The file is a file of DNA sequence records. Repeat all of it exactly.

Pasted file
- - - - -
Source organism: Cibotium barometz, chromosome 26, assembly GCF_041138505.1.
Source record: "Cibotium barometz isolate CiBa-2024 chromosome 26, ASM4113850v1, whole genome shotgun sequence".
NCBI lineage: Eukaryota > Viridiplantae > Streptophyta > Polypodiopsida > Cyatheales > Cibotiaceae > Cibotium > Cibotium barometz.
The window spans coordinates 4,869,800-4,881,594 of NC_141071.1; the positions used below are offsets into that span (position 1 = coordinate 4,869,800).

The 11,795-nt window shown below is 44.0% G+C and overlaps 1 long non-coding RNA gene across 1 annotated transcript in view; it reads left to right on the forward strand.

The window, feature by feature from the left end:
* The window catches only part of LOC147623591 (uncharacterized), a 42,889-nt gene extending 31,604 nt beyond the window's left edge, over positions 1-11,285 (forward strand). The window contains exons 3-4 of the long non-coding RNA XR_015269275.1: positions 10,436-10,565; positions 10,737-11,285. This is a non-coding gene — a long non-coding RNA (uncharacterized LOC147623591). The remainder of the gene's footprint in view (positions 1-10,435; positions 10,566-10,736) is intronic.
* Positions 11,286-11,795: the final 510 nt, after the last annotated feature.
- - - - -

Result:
Source organism: Cibotium barometz, chromosome 26, assembly GCF_041138505.1.
Source record: "Cibotium barometz isolate CiBa-2024 chromosome 26, ASM4113850v1, whole genome shotgun sequence".
NCBI lineage: Eukaryota > Viridiplantae > Streptophyta > Polypodiopsida > Cyatheales > Cibotiaceae > Cibotium > Cibotium barometz.
The window spans coordinates 4,869,800-4,881,594 of NC_141071.1; the positions used below are offsets into that span (position 1 = coordinate 4,869,800).

The 11,795-nt window shown below is 44.0% G+C and overlaps 1 long non-coding RNA gene across 1 annotated transcript in view; it reads left to right on the forward strand.

The window, feature by feature from the left end:
* The window catches only part of LOC147623591 (uncharacterized), a 42,889-nt gene extending 31,604 nt beyond the window's left edge, over positions 1-11,285 (forward strand). The window contains exons 3-4 of the long non-coding RNA XR_015269275.1: positions 10,436-10,565; positions 10,737-11,285. This is a non-coding gene — a long non-coding RNA (uncharacterized LOC147623591). The remainder of the gene's footprint in view (positions 1-10,435; positions 10,566-10,736) is intronic.
* Positions 11,286-11,795: the final 510 nt, after the last annotated feature.